The shrubby peonies are spectacularly lovely plants. The May-flowering Paeonia suffruticosa is an original species from which garden forms and hybrids have been obtained. It has large white flowers with petals apparently made of crinkled tissue paper, with a deep magenta blotch at the base and centred with golden stamens. The species itself is beautiful, and the garden forms and hybrids bred from it even lovelier. Elizabeth is an example of such a hybrid. P. suffruticosa grows to about 4 ft. high, and rather more in width. It is inclined to start into growth too early in the year, as soon as there is a mild spell, is cut back by subsequent colder weather and often never does really well as a result. It is best to put it into a sheltered position where the sun is unlikely to reach it until after midday during the winter and early spring, so as to avoid as far as possible alternation of cold and warmth while it is supposedly dormant. It flowers in May and needs a deep, fairly rich soil, and is therefore helped by feeding heavily with compost each spring.


Rhododendrons and azaleas

Azaleas are included here as they are regarded by the botanists as being a section of the genus Rhododendron; in nurserymen’s catalogues they may be listed under azaleas or rhododendrons. For those who are lucky enough to garden on acid soils, one or two of these shrubs are essential. Every colour can be found amongst them, and the low-growing Japanese, Ghent and mollis azalea hybrids are particularly lovely, flowering in April and May. Rhododendrons are somewhat taller, on the whole, although Rhododendron fastigiatum is a dwarf kind reaching 2-3 ft., and flowering in April and May.

These shrubs are not deep-rooting; nevertheless they must have good drainage and a soil containing leafmould. Failing this they should be heavily mulched with leafmould or peat each year in spring. Light shade, or filtered sunlight under trees suits them, and little pruning is required except to remove the dead flowerheads as soon as they have finished blooming, since otherwise the bushes exhaust their strength in producing seed. There are evergreen and deciduous kinds of azaleas; rhododendrons are all evergreen. R. praecox flowers in March, or even a little earlier, and will reach 3-5 ft.; it is semi-evergreen.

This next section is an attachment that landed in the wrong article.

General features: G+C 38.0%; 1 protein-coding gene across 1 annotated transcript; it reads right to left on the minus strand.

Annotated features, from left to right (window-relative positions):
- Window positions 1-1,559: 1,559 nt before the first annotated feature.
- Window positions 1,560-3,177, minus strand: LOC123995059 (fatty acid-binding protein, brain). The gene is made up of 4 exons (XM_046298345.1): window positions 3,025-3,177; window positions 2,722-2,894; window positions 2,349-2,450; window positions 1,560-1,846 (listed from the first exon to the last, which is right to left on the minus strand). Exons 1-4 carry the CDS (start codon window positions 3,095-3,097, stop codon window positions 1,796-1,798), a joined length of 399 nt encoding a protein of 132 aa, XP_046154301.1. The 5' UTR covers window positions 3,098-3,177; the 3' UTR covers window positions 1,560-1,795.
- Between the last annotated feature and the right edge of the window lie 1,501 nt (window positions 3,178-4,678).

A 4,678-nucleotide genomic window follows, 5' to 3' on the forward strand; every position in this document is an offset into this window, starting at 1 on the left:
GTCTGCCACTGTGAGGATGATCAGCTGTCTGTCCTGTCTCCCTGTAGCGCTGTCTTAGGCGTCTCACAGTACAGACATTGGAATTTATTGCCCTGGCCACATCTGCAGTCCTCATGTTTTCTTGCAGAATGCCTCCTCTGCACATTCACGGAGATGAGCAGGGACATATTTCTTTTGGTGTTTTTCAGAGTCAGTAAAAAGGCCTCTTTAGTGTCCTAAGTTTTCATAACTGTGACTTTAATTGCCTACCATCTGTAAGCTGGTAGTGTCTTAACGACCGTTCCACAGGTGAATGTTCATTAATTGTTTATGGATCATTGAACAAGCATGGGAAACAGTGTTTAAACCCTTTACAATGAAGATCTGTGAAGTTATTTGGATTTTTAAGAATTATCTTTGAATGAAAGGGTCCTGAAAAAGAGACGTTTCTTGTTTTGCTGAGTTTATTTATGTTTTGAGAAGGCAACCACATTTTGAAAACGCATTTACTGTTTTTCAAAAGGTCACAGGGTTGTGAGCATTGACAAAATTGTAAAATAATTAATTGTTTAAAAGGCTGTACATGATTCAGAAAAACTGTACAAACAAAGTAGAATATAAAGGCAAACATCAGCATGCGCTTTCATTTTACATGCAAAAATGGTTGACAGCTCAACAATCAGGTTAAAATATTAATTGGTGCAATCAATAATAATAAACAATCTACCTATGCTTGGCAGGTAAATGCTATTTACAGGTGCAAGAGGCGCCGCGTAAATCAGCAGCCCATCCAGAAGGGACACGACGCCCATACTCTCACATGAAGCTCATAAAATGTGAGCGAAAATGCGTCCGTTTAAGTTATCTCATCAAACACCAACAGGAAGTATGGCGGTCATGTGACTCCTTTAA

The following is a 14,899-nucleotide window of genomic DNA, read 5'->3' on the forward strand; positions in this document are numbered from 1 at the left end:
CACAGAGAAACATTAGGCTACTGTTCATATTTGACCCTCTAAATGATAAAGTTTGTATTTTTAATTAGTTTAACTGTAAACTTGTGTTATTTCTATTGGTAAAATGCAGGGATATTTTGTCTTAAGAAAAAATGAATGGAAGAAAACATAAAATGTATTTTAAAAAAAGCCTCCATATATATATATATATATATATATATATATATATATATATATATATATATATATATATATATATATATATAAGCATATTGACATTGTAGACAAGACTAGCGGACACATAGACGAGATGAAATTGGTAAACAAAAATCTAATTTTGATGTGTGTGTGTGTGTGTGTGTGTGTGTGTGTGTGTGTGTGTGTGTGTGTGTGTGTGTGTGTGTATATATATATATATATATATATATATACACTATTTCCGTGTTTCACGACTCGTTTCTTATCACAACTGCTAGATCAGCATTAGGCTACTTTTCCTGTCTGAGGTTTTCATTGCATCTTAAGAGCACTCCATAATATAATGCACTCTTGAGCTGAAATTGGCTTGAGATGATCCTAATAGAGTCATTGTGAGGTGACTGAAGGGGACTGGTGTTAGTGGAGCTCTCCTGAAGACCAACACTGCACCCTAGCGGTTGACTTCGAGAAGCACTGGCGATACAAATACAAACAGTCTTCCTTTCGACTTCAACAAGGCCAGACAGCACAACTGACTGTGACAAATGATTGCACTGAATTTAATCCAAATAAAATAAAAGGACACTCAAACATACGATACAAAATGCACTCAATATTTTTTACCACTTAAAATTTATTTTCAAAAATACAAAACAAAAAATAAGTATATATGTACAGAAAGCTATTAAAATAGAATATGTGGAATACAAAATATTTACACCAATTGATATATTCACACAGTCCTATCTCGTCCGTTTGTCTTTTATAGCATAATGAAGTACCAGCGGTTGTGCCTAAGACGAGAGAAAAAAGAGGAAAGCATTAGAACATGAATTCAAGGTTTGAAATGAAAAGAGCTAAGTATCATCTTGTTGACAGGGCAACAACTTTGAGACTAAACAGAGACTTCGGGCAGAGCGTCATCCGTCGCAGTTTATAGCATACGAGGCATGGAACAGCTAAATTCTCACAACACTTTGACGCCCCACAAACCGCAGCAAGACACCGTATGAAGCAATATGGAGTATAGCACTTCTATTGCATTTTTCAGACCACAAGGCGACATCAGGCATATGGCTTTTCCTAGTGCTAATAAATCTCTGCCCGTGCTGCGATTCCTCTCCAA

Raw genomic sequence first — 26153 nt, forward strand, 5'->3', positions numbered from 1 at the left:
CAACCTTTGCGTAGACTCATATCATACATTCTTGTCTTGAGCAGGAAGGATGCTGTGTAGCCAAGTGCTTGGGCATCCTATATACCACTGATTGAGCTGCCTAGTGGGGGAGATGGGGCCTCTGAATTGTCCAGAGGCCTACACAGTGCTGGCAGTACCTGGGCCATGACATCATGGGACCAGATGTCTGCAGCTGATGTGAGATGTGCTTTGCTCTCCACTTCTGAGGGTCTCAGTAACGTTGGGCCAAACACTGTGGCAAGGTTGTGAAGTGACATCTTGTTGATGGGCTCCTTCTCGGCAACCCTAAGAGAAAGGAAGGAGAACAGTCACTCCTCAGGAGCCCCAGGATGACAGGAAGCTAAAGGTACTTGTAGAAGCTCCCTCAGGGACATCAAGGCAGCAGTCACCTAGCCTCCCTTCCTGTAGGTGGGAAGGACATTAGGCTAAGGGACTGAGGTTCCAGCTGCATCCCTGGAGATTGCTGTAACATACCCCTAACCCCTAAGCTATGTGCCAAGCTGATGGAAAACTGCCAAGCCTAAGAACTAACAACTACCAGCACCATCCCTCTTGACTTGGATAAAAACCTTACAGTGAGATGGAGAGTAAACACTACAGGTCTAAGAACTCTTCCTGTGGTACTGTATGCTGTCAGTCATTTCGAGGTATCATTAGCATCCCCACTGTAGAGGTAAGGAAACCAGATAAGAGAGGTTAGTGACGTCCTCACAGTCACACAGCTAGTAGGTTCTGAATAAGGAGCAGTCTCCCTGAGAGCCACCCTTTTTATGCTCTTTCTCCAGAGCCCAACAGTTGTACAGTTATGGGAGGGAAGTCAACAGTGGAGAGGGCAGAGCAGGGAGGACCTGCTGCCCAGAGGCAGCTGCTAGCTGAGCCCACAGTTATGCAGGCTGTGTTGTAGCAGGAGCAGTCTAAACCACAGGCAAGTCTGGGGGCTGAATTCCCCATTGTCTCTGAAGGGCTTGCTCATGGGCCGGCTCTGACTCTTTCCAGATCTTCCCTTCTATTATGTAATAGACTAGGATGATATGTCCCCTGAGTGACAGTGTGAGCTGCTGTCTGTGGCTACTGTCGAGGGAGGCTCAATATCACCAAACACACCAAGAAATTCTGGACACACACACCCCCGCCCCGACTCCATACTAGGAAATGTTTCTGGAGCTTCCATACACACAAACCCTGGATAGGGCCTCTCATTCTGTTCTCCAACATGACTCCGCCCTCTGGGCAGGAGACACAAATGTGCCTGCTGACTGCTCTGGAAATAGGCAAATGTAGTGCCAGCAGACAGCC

There are two types of spiraea, those that flower in spring and have white sprays of flowers and those that bloom in late summer, having pink, red or white flowers. The spring-flowering kinds include Spiraea arguta, to 7ft., with arching sprays of flowers, often known as Bridal Wreath; S. vanhouttei, to 8ft., and S. thunbergii, 3-5ft. All these should be pruned immediately after flowering. They are easily-grown shrubs, more than repaying the occasional feed or mulch.



Much better known as lilac, this is available today in very many lovely varieties, single and double flowered. As it is 10-15 ft. high when fully grown and takes up rather a lot of room it is well to remember that once it has flowered, it contributes little to the overall effect of a garden; indeed in winter, without leaves, it has rather an ungainly shape. Good double varieties are: Katherine Havemeyer, purple, fading to lilac; Mme Lemoine, white; Mrs Edward Harding, red shading to pink, and President Grevy, bluish-lilac. Good singles are: Clarke’s Giant, lilac-blue; Primrose, yellow; Prodige, deep purple; and Souvenir de Louis Spath, dark red. These hybrids all require good soil preparation before planting. Prune after flowering to remove old flowered shoots and weak ones. Feed with sulphate of potash, about a handful to each plant, at the same time.



Tamarix tetranda is very like Tmarix. pentandra, but produces much lighter and more delicate pink flowers, very much earlier in the year, in May. It is pruned immediately after the flowers have finished, cutting out the shoots which have flowered. The tamarisks will grow in most soils and like a sunny position.



A genus of shrubs (sometimes known as Diervilla) not often seen, but perfectly easy to grow given a moderately rich soil. They are most attractive, with their arching shoots covered in funnel-shaped flowers in late spring. Weigela florida is rose, flowering in May — it reaches 6-8ft. W. middendorffiana, 2-4ft., has yellow flowers, spotted orange, in spring. Weigela praecox flowers in April — its rose flowers have a yellow throat. Prune immediately after flowering.


04. May 2011 by admin
Categories: Plants, Trees and Shrubs | Tags: , , , , , | Comments Off on Shrubs for Spring Flowers